The "Mossie," as it was known affectionately by its British crews, was both simple in construction and design. It was a twin engine, single boom aircraft that placed the pilot and navigator in a side-by-side sitting configuration. The Mosquito was one of the most cost effective aircraft ever built because it was constructed out of wood. Balsa was used for the plywood skin, Sitka spruce from Alaska and British Columbia for the wing spars, and Douglas Fir stringers and birch and ash for the longitudinal pieces. These were all held together with glue and wood screws. The result was an airplane that was easy to maintain, tolerant of battle damage, and simple to patch. It was faster than the Spitfire, flew higher than almost any other aircraft, and carried tremendous firepower over great distances. The bomber version operated with relative impunity over Germany til the end of the war, because the Luftwaffe never had a nightfighter fast enough to intercept it. Interestingly, the nightfighter versions of the Mosquito remained in production until 1947, two years after the war in Europe had ended.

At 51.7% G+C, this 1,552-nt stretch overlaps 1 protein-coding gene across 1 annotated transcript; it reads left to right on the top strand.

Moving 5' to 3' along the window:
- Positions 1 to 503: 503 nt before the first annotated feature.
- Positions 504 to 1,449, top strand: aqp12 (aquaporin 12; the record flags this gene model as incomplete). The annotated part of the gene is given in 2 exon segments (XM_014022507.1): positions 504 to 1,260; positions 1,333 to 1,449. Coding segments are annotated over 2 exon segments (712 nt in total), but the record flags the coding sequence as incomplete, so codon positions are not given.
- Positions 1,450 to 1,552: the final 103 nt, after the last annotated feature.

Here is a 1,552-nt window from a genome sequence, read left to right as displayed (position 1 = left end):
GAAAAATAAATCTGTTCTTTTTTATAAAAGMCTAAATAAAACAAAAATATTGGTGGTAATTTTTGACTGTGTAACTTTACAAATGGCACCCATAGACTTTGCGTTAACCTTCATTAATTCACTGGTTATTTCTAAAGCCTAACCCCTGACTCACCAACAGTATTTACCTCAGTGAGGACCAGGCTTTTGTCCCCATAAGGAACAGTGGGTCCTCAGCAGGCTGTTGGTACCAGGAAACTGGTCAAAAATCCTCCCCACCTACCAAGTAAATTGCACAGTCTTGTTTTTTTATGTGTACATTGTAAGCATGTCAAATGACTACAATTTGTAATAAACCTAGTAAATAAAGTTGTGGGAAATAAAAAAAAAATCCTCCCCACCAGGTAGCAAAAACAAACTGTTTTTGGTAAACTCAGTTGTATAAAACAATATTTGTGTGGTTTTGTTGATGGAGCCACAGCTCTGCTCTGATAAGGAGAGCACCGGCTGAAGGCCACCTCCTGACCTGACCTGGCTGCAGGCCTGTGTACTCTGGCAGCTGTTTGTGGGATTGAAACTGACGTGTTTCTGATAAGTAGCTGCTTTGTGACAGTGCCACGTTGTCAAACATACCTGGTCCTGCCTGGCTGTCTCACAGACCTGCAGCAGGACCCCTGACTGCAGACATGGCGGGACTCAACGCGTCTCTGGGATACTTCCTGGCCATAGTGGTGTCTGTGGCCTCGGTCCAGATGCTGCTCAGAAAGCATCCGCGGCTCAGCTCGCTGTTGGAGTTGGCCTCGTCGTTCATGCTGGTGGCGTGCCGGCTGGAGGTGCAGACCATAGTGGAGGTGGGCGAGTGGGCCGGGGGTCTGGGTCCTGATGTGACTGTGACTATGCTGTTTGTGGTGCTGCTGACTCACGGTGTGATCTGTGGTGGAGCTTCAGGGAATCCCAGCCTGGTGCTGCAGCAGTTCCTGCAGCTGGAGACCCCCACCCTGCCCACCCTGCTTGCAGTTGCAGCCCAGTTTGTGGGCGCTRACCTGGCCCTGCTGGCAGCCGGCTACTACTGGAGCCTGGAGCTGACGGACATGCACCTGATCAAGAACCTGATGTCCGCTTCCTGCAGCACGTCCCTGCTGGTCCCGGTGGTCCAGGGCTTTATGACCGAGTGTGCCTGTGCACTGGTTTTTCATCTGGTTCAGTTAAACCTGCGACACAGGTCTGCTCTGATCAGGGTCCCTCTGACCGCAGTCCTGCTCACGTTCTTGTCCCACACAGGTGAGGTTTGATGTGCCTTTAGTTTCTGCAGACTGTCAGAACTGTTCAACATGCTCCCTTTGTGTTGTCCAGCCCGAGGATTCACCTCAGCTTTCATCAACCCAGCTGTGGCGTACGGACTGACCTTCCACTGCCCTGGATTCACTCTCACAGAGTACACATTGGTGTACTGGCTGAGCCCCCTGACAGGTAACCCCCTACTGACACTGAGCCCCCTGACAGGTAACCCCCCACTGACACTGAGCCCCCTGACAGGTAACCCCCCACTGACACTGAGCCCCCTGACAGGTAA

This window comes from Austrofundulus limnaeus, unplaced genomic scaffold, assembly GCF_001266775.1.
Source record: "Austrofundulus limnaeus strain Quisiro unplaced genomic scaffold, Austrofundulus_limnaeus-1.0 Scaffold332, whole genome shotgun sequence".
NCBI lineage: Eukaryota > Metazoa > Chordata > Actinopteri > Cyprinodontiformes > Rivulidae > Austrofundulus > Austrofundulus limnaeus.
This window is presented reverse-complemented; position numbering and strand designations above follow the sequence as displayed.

This particular 1:48 scale replica of a Mosquito B IV SRS 2 fighter-bomber was flown by the RAF's No. 105 Squadron then based at Horsham St. Faith, Norfolk, in late 1942. Sold Out!
Length: 10 inches
Wingspan: 14 inches